I would immediately be back in my own little kid body with my mom standing over me telling me to go to my room and wait for my dad to get home.  That was the worst, the waiting.  When I look back on my childhood I don’t remember the things I did wrong, I do remember what followed.  While I waited I would get trapped in my mind.  I would think about what I’d done for a split second and then spend the rest of the waiting hell giving myself a lecture.  “Why did you do that?  You know that they are going to get mad and hurt you.  You need to be better.  Better at being good and way better at hiding it when you aren’t.  You are so stupid.  You can’t do anything right.  That’s it, from now on you are going to be silent.  No talking when they are around.  Tomorrow, when you wake up, you are going to be a new person, one that does all the things right, and they are never going to get mad at you again.”

By the time my dad would arrive to deliver the spanking or the poking and the inevitable lecture, I would seethe with hate.  Hate for him, for myself, for being caught, for failing.  And as he would talk, which he always did, I would close my ears from the inside and dwell on my own thoughts.  I would look straight into his eyes as mine filled with tears and I would seal my mouth shut like the lid on a bottle of neglected super glue.  With my mouth closed and my jaw clenched, I could say whatever I wanted in my head.  If I was in trouble for something I’d actually done I would chant over and over “I know, I know, I know. I’m stupid.  I’m stupid.”  If I was enduring the punishment for something I hadn’t done my mind would rehearse “You don’t know anything about me.  You don’t know anything about me.  I hate you”, over and over and over.  It drove my Dad nutty when I would just stand there and cry and not say anything.  He would tell me that if I wanted to cry he would give me a reason to and then he would ask me question after question.  I would stand, resolute, trapped in my head listening to my own yelling thoughts.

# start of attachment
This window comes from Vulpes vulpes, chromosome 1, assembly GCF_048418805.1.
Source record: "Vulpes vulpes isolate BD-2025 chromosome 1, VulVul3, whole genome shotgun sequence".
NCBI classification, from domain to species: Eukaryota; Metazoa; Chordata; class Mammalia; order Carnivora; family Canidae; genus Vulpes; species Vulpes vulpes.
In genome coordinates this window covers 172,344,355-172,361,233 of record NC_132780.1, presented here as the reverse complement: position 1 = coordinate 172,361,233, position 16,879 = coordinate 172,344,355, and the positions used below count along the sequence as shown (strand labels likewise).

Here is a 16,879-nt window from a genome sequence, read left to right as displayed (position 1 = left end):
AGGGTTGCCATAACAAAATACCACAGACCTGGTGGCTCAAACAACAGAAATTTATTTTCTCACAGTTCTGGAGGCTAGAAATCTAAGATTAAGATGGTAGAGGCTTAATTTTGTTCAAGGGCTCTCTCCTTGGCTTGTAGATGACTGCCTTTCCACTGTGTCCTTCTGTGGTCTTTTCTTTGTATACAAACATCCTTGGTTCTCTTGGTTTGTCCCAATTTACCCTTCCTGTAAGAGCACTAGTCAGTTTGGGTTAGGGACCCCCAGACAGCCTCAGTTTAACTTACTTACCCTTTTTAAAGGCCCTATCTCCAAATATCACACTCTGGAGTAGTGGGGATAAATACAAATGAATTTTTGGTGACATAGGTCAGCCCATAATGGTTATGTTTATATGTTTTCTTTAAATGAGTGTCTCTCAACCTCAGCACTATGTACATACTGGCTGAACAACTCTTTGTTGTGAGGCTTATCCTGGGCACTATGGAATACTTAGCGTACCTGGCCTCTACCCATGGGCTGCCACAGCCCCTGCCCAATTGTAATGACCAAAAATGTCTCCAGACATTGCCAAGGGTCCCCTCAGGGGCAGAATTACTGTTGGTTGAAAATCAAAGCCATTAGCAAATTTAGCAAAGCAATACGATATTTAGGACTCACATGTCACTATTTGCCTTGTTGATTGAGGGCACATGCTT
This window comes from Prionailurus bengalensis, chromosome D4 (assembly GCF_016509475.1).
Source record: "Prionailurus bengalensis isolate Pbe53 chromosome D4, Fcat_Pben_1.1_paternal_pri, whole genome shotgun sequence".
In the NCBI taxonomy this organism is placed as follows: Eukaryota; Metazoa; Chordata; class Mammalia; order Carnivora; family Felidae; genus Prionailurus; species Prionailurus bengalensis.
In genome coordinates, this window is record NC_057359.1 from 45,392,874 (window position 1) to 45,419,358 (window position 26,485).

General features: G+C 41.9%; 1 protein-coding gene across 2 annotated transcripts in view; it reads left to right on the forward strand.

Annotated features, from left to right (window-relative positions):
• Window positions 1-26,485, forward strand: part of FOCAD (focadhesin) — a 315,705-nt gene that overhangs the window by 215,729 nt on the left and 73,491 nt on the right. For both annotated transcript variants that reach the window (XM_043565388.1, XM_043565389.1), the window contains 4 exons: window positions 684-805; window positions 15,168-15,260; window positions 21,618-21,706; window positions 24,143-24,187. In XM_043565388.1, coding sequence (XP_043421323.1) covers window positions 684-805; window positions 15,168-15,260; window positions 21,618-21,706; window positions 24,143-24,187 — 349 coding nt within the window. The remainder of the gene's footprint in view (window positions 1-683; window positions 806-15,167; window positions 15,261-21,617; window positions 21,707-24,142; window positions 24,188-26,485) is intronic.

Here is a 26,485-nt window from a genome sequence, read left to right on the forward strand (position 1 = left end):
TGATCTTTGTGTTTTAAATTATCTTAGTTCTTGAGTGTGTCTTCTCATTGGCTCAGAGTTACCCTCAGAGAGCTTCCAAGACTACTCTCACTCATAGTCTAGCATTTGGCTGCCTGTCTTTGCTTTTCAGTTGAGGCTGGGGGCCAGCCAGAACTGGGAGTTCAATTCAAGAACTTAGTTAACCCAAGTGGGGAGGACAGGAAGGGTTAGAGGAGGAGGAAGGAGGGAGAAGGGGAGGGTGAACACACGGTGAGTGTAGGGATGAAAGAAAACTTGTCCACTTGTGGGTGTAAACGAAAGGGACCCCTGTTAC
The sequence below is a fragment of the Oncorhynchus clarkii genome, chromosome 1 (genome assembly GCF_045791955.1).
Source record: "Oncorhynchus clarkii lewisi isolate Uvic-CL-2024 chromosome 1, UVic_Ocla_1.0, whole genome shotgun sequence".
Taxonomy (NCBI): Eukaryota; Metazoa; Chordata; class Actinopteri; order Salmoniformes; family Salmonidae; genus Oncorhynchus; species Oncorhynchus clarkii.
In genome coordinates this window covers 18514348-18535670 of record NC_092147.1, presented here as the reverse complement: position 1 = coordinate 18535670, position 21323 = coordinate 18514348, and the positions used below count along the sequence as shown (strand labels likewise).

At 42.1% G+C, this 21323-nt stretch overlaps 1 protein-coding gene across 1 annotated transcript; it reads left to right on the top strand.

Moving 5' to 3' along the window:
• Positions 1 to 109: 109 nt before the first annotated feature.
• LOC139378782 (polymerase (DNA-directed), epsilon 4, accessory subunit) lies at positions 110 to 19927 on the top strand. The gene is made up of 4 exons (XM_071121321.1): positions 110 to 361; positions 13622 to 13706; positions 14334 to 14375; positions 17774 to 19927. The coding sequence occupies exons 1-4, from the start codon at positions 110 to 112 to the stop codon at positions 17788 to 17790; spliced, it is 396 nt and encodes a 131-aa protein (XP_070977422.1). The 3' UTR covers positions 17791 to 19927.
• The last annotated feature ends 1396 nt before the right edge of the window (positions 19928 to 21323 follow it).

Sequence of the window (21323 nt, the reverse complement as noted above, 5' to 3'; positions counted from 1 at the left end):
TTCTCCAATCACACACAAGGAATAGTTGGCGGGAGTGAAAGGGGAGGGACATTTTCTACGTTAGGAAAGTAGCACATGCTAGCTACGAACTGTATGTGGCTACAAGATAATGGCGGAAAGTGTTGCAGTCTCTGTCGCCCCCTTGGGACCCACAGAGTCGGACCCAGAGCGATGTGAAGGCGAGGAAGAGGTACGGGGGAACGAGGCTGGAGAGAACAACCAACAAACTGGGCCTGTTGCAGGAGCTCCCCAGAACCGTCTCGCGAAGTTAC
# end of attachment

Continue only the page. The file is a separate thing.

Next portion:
After years of that cycle I started becoming a really good liar.  Whether I had done something wrong or not I would lie.  I did not trust that I could tell the truth.  I did not trust that it even mattered what the truth was.  I developed a healthy fear for not only my parents but adults in general.  By the time I got into kindergarten I was SO afraid of adults that I would not ask to go to the bathroom because I didn’t want to accidentally ask at the wrong time and get in trouble.  So, I peed my pants.  Quite a few times.  I knew that I needed to go, but I always wanted to just wait until I got home.

When I started to see those things in my own kids…their ability to talk to me, to feel safe showing emotion, to feel like a person….disappearing, when they’d done something wrong, I knew I needed to change the way I interacted with them.

Since then I’ve done a lot of studying and reading and changing and trying and working.  I’ve settled into a better way to respond when they aren’t perfect little angels.  I’ve realized that they aren’t meant to be perfect little angels.  That they are here to make mistakes and learn from them, just like I am.